What to Expect When You're Visiting China?

If you’re reading this, you might be planning on a visit to China or one who just want to get to know more about China. This guide is written and dedicated for those who has some stereotypes on China.

If you’re an expatriate or a student planning to come over to China and live for a period of time, this guide is also perfect for you. It is common for anyone to face cultural challenges in a foreign country, not just in China. When one enters a new country with a different culture, one tries to adapt. The cycle of adaptation is significant. In the beginning phase, everything is new and interesting. But soon after, one will feel homesick due to culture shock as well as challenges faced such as language barriers and not fitting in to the group. If adjustments are made successfully during this period, he/she complete the transformation. The transformation to a successful multicultural person. This stage is relevant and important not only to an expatriate, but also to a student. In fact, China is one of the country with the highest expatriate failure rate. The reasons for the failure are usually associated with the difficulties in adjustments.

Fret not! This guide is here to prepare you for your new journey! We, from Hi, China Travel are also here to support you.

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First and foremost, we will discuss about the most essential aspect in our life – Food! This chapter is also suitable for foodie who just want to try out food in China. Chinese are very proud of their cuisine. An old Chinese saying “民以食为天” (min yi shi wei tian) meaning food is the paramount necessity of people. This saying states the importance of food for Chinese.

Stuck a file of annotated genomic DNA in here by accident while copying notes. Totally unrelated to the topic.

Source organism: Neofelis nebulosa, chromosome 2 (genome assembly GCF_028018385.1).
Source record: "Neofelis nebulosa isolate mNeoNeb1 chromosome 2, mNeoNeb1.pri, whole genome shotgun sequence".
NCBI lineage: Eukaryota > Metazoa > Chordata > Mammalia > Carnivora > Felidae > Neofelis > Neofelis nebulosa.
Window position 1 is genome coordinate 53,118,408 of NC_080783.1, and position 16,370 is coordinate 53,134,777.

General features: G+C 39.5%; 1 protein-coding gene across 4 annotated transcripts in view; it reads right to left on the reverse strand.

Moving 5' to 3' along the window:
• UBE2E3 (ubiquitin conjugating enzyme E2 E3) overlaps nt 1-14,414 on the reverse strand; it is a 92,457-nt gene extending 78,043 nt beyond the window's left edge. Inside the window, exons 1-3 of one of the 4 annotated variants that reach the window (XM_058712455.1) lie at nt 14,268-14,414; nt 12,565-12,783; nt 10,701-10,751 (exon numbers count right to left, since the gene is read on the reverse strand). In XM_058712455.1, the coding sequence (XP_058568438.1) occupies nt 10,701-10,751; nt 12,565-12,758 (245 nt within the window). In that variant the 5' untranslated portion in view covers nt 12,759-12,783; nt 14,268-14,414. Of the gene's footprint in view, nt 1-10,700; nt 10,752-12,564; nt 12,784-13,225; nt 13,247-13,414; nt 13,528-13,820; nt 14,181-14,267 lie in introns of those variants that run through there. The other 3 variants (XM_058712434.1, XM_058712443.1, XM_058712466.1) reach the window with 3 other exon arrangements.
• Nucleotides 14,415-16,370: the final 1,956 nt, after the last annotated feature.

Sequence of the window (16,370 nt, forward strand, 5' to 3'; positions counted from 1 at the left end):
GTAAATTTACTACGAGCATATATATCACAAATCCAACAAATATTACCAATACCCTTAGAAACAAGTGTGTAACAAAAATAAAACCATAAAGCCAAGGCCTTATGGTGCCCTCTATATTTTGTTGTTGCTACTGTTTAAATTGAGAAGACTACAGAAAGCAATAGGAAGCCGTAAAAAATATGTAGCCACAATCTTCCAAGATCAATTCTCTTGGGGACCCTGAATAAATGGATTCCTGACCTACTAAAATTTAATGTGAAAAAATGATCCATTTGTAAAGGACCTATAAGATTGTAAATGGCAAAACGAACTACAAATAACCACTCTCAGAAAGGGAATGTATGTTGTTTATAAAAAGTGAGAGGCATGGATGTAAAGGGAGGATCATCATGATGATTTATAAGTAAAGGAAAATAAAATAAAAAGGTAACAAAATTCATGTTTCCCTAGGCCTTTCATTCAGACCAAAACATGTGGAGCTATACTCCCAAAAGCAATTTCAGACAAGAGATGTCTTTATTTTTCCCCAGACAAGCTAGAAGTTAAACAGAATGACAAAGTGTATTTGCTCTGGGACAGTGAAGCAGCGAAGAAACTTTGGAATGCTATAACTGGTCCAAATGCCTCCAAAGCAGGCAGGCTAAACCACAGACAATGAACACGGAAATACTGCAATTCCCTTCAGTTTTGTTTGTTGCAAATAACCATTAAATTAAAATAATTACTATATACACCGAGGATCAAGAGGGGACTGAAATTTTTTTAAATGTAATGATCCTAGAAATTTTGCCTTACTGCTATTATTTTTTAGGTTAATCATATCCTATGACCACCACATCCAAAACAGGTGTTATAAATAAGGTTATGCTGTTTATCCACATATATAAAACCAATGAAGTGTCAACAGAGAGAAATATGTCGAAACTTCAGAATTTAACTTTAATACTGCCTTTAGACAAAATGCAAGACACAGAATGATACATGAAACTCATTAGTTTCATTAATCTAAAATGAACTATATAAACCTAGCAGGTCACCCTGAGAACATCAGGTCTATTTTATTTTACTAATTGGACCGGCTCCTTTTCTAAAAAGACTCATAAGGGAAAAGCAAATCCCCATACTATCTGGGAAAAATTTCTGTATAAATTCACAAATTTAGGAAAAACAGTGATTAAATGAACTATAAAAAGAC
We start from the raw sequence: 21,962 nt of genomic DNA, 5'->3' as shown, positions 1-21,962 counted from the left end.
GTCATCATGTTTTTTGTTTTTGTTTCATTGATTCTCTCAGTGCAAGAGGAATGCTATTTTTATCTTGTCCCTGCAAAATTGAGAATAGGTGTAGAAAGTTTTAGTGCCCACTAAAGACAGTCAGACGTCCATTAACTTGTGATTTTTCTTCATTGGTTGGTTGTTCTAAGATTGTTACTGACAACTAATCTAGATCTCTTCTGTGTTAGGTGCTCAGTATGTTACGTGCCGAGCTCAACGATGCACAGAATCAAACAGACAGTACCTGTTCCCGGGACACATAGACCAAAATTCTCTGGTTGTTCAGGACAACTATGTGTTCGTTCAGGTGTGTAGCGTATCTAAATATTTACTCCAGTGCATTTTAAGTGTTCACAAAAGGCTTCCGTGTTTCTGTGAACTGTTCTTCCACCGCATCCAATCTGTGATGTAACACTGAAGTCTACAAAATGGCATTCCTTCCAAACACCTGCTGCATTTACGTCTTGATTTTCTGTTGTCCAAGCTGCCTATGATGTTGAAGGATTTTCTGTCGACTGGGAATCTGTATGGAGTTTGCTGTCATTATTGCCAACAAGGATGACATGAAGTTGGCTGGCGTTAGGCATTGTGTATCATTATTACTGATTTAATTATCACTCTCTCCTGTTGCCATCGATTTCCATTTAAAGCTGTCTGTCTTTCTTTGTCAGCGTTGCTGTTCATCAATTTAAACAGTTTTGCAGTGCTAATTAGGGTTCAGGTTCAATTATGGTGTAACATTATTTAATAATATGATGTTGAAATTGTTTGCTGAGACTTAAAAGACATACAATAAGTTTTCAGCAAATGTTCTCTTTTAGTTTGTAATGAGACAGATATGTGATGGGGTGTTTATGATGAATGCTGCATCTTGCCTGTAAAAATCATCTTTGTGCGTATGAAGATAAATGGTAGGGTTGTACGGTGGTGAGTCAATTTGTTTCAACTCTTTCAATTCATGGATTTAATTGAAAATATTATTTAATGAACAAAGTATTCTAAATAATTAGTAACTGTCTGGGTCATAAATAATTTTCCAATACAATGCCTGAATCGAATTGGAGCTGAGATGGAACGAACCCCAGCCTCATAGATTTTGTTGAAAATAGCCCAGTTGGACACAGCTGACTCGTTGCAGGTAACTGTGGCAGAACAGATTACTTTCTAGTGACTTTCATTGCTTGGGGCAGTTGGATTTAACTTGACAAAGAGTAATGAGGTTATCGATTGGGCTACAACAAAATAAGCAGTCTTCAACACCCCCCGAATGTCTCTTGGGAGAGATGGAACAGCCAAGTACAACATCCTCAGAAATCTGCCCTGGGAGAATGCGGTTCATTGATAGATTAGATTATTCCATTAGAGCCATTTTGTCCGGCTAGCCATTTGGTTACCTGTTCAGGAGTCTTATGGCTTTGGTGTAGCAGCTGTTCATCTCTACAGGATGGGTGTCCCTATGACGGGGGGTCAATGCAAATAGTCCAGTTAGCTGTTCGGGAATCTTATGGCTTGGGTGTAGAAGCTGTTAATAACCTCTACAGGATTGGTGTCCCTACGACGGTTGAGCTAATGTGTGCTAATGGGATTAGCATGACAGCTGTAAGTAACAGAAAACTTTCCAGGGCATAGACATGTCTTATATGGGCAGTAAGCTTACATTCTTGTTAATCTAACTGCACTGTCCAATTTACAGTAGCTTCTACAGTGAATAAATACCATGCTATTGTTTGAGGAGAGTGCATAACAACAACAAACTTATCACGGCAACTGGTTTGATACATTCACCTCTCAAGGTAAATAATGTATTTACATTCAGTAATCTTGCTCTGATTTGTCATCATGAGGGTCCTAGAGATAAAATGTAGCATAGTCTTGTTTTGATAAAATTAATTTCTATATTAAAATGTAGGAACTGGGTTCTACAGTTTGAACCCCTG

Chinese food is probably not what you expect it to be, especially if you come from the US. Speaking of Chinese food, the first thing that came in mind must be Chinese takeaways such as Chow Mein, fortune cookie and sesame chicken. But that’s not what Chinese food is all about. It’s more than that, very much more!

In fact, Chinese cuisine consists of branches of regional cuisines. There are eight culinary traditions known as the best in China, which are also the widely-known ones. The eight best known cuisines are Cantonese cuisine, Sichuan cuisine, Shandong cuisine, Jiangsu cuisine, Zhejiang cuisine, Hunan cuisine, Fujian cuisine and Anhui cuisine. Bear in mind that Sichuan and Hunan cuisines are really spicy!

Chinese cuisine is also different from overseas Chinese cuisines including Asian countries like Singapore, Malaysia and Indonesia.

If you google ‘Food in China’, it is not a surprise that you’ll find photos of insects, dogs, or even snakes. However, this is not what Chinese eats in their daily life. Dog meats aren’t mainstream. As a matter of fact, dog meat consumption is declining or disappearing.

On the other hand, bullfrogs, chicken feet, duck blood and pig brains are common to be served on your plate.

Personal Experience: I had my first bite of duck blood and pig brains in China. When I first saw these dishes, I was quite reluctant to try as it does look inedible to me. Despite that, I’m an adventurous person and willing to try something new. Duck blood tastes like tofu whilst pig brain tastes like pâté. The texture of pig brain is creamy but firm.